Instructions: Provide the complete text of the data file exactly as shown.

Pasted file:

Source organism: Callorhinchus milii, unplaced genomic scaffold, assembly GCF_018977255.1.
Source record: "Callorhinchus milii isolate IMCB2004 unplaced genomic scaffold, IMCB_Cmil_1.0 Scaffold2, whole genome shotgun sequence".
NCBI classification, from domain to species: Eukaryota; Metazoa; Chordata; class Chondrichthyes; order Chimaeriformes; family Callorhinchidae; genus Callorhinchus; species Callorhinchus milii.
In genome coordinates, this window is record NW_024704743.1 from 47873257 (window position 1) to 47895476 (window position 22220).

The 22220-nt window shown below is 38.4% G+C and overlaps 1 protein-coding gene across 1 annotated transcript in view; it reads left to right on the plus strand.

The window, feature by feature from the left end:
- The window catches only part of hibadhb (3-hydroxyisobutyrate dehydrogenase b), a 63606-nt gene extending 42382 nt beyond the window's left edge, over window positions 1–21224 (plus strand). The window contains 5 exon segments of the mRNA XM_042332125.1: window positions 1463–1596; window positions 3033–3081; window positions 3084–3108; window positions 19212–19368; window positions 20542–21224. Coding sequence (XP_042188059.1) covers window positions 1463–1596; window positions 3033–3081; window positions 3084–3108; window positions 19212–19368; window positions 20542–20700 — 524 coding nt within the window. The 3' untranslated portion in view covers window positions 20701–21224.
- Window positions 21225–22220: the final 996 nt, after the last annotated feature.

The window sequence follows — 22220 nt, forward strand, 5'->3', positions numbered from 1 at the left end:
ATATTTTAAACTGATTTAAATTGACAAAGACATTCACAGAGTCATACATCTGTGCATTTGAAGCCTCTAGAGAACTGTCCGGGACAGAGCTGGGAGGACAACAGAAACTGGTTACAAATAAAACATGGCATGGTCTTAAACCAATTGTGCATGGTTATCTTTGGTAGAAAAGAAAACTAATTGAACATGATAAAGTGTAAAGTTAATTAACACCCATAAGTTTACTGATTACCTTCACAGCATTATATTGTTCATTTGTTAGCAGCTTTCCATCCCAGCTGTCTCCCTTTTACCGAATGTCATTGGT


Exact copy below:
Source organism: Callorhinchus milii, unplaced genomic scaffold, assembly GCF_018977255.1.
Source record: "Callorhinchus milii isolate IMCB2004 unplaced genomic scaffold, IMCB_Cmil_1.0 Scaffold2, whole genome shotgun sequence".
NCBI classification, from domain to species: Eukaryota; Metazoa; Chordata; class Chondrichthyes; order Chimaeriformes; family Callorhinchidae; genus Callorhinchus; species Callorhinchus milii.
In genome coordinates, this window is record NW_024704743.1 from 47873257 (window position 1) to 47895476 (window position 22220).

The 22220-nt window shown below is 38.4% G+C and overlaps 1 protein-coding gene across 1 annotated transcript in view; it reads left to right on the plus strand.

The window, feature by feature from the left end:
- The window catches only part of hibadhb (3-hydroxyisobutyrate dehydrogenase b), a 63606-nt gene extending 42382 nt beyond the window's left edge, over window positions 1–21224 (plus strand). The window contains 5 exon segments of the mRNA XM_042332125.1: window positions 1463–1596; window positions 3033–3081; window positions 3084–3108; window positions 19212–19368; window positions 20542–21224. Coding sequence (XP_042188059.1) covers window positions 1463–1596; window positions 3033–3081; window positions 3084–3108; window positions 19212–19368; window positions 20542–20700 — 524 coding nt within the window. The 3' untranslated portion in view covers window positions 20701–21224.
- Window positions 21225–22220: the final 996 nt, after the last annotated feature.

The window sequence follows — 22220 nt, forward strand, 5'->3', positions numbered from 1 at the left end:
ATATTTTAAACTGATTTAAATTGACAAAGACATTCACAGAGTCATACATCTGTGCATTTGAAGCCTCTAGAGAACTGTCCGGGACAGAGCTGGGAGGACAACAGAAACTGGTTACAAATAAAACATGGCATGGTCTTAAACCAATTGTGCATGGTTATCTTTGGTAGAAAAGAAAACTAATTGAACATGATAAAGTGTAAAGTTAATTAACACCCATAAGTTTACTGATTACCTTCACAGCATTATATTGTTCATTTGTTAGCAGCTTTCCATCCCAGCTGTCTCCCTTTTACCGAATGTCATTGGT